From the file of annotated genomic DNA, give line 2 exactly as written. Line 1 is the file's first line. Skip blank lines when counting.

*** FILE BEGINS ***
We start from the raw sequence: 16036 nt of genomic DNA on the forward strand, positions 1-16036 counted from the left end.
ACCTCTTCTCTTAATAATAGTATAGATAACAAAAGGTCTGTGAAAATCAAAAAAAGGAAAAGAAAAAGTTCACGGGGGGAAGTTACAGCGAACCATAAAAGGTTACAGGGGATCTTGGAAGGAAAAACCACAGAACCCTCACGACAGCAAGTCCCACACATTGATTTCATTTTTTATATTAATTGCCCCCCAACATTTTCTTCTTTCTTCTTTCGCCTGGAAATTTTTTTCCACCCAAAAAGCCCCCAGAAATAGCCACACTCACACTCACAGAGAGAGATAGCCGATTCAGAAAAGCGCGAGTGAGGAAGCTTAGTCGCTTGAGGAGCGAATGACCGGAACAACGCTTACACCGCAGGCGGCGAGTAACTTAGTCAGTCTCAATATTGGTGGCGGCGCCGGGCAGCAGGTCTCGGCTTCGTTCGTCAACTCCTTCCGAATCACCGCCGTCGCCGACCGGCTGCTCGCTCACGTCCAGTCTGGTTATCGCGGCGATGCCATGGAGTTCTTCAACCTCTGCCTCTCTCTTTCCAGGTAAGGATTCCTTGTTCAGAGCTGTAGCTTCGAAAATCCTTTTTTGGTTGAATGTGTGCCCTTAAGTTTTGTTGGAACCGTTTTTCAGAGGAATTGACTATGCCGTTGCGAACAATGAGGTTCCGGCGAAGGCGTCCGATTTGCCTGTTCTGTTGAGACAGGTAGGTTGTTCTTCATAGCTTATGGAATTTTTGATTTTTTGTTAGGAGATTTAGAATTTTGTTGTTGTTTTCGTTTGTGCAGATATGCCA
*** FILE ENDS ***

ACCTCTTCTCTTAATAATAGTATAGATAACAAAAGGTCTGTGAAAATCAAAAAAAGGAAAAGAAAAAGTTCACGGGGGGAAGTTACAGCGAACCATAAAAGGTTACAGGGGATCTTGGAAGGAAAAACCACAGAACCCTCACGACAGCAAGTCCCACACATTGATTTCATTTTTTATATTAATTGCCCCCCAACATTTTCTTCTTTCTTCTTTCGCCTGGAAATTTTTTTCCACCCAAAAAGCCCCCAGAAATAGCCACACTCACACTCACAGAGAGAGATAGCCGATTCAGAAAAGCGCGAGTGAGGAAGCTTAGTCGCTTGAGGAGCGAATGACCGGAACAACGCTTACACCGCAGGCGGCGAGTAACTTAGTCAGTCTCAATATTGGTGGCGGCGCCGGGCAGCAGGTCTCGGCTTCGTTCGTCAACTCCTTCCGAATCACCGCCGTCGCCGACCGGCTGCTCGCTCACGTCCAGTCTGGTTATCGCGGCGATGCCATGGAGTTCTTCAACCTCTGCCTCTCTCTTTCCAGGTAAGGATTCCTTGTTCAGAGCTGTAGCTTCGAAAATCCTTTTTTGGTTGAATGTGTGCCCTTAAGTTTTGTTGGAACCGTTTTTCAGAGGAATTGACTATGCCGTTGCGAACAATGAGGTTCCGGCGAAGGCGTCCGATTTGCCTGTTCTGTTGAGACAGGTAGGTTGTTCTTCATAGCTTATGGAATTTTTGATTTTTTGTTAGGAGATTTAGAATTTTGTTGTTGTTTTCGTTTGTGCAGATATGCCA